I’m always stirred by the seemingly primitive features of Jewish religious observance. On Yom Kippur, celebrated this Shabbat, we read from the book of Leviticus about the sending away of a sacrificial goat to the Judean wilderness, bearing to its death the combined sins of the people. Judaism’s insistence on animal sacrifice must strike many Jews today as embarrassing.
But the truth is, far from being primitive, the logic of sacrifice is widely acknowledged in our modern world, if implicitly. That fact even helps explains what, at bottom, separates the two dominant political philosophies in American public life.
Just ask Senator Hillary Clinton. This past June, she participated in a Democratic presidential candidates’ forum with a focus on religious angles on political issues. It took place at George Washington University and was televised on CNN. The transcript is fascinating.
At one point, Clinton forthrightly said, with reference to herself and her fellow Democratic candidates, “I think you can sense how we are attempting to try to inject faith into policy.” That line alone, spoken by a Republican candidate, would have been trumpeted on the front page of a 1,000 newspapers and Web sites as proof that the speaker harbors secret plots to turn America into a theocracy along the lines of Iran or Saudi Arabia.
Clinton went on to note the fact that 45 million Americans don’t have health insurance, a “moral wrong,” as she sees it. She said that this wrong would have to be fixed, “And that means something has to be taken away from some people.”
Americans will be compelled to sacrifice. But sacrifice what, exactly?
Our money? The current quality of American medical care? The New York senator didn’t elaborate, but she would gladly tax me to finance health care for thee.
Disagreements between rival worldviews always seem to come down to the dilemma of what must be sacrificed, and by whom. When Judaism and Christianity split in the 1st century, it was over that question.
The Temple in Jerusalem had been burned by the Romans in 70 C.E., so an alternative to its sacrificial system had to be found. Jews pointed to Scriptural passages, such as Hosea 14:3, suggesting that synagogue worship and Torah study could substitute for animal sacrifice. Christians said only the sacrifice of a God-man would be sufficient — an equally audacious proposal for which, however, Jews could find no indication in the Bible.
Today, liberalism has its scheme of proposed sacrifices. The secular moral framework — a religious faith in its own right though lacking a deity — emphasizes physical health above all else. So not surprisingly, liberal presidential candidates agree on prioritizing universal medical coverage.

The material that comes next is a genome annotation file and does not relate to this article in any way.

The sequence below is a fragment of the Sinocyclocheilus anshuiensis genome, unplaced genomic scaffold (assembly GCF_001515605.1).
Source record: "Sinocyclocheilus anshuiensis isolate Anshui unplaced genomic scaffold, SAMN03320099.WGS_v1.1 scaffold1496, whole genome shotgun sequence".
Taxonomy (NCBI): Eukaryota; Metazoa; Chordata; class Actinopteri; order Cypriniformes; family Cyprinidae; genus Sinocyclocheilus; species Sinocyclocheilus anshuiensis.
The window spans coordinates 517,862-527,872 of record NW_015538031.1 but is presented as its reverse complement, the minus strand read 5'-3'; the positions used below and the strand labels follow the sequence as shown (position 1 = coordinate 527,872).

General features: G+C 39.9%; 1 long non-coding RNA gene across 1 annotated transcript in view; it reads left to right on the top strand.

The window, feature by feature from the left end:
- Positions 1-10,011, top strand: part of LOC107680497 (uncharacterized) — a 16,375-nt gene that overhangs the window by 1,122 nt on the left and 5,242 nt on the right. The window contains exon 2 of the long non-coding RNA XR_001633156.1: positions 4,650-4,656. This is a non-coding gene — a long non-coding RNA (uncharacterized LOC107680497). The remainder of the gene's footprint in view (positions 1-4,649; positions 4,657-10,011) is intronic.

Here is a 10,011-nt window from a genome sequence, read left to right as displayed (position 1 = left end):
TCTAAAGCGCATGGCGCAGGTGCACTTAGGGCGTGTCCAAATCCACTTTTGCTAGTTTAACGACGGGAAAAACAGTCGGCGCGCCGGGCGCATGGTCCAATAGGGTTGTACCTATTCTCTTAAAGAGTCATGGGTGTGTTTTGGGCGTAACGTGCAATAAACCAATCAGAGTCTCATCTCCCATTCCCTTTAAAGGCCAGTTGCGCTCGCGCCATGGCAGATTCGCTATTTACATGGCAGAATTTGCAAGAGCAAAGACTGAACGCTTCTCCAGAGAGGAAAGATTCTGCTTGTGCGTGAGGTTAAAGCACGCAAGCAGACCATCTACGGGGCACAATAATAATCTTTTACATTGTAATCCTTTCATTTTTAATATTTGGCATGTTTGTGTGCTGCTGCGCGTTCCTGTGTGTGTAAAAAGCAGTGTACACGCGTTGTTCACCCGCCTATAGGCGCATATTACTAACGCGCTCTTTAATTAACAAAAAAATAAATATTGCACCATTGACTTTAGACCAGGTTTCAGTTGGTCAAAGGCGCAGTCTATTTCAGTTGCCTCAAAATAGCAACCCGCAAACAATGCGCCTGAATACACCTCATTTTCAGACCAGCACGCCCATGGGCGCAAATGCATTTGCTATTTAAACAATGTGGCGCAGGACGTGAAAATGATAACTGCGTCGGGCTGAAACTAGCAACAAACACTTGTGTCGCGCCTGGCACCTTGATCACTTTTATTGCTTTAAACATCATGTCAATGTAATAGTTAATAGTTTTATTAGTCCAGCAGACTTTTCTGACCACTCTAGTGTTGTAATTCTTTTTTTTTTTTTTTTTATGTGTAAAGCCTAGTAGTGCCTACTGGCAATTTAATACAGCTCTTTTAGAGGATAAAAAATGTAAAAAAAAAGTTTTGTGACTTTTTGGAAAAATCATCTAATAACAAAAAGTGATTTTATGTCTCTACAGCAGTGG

They are also passionate about addressing climate change. To do so, as Al Gore advocates, would cripple the economy of many Western countries, including our own. But, as we are invited to reflect while bicycling to work from now on, the sacrifice is worth it.
By the same token, there are sacrifices that Republicans feel morally at ease approving. The conflict in Iraq, for example, has cost American lives, though far fewer than any comparable war in our history. Every single time an American serviceman is killed by a roadside bomb, it’s reported on National Public Radio in the same tones of muted shock and horror in which we would normally discuss a tragic death. But in the traditional understanding, a soldier’s death in wartime is not tragic. The word “tragedy” implies a loss suffered for no good reason — for example, a child who drowns in the swimming pool, God forbid. As Republicans who support the war would argue, a combat death is a sacrifice, a payment toward a future good — in this case, a free Iraq.
Conservatives ask gay couples to sacrifice any passionate desire they may feel to have their sexuality applauded by society in the form of a state-issued same-sex marriage license. Pro-life Republicans would ask a pregnant woman to sacrifice her comfort for nine months to give life to her baby. Proponents of abortion rights would give the same woman permission to sacrifice the baby.
Today, no less than two millennia ago, when the last scapegoat was led into the wilderness to be pushed off a cliff by a representative of the Temple priesthood, the logic of sacrifice is ironclad. It may be summarized in three words: No free lunch. Every good under the sun must be paid for.
Complementing this fact of life is a feature of human nature. There seems to be, hardwired into us, a need for sacrifice — whether to give up our own goods or to make other people give up theirs. This is why religious groups that ask little of their believers usually dwindle while groups that demand sacrifice prosper, as the historians Roger Finke and Rodney Stark show in their book “The Churching of America.”
A secular culture like ours invents its own sacrifices — cigarette bans, enforced recycling, carbon offsetting, peanut-free schools and the rest. Of course, you’ll meet people who insist that lunch is free after all, and the greatest good may be purchased for nothing. You might call them optimists, naïve or, less charitably, fools.
David Klinghoffer is a senior fellow at the Discovery Institute and the author of “Shattered Tablets: Why We Ignore the Ten Commandments at Our Peril” (Doubleday).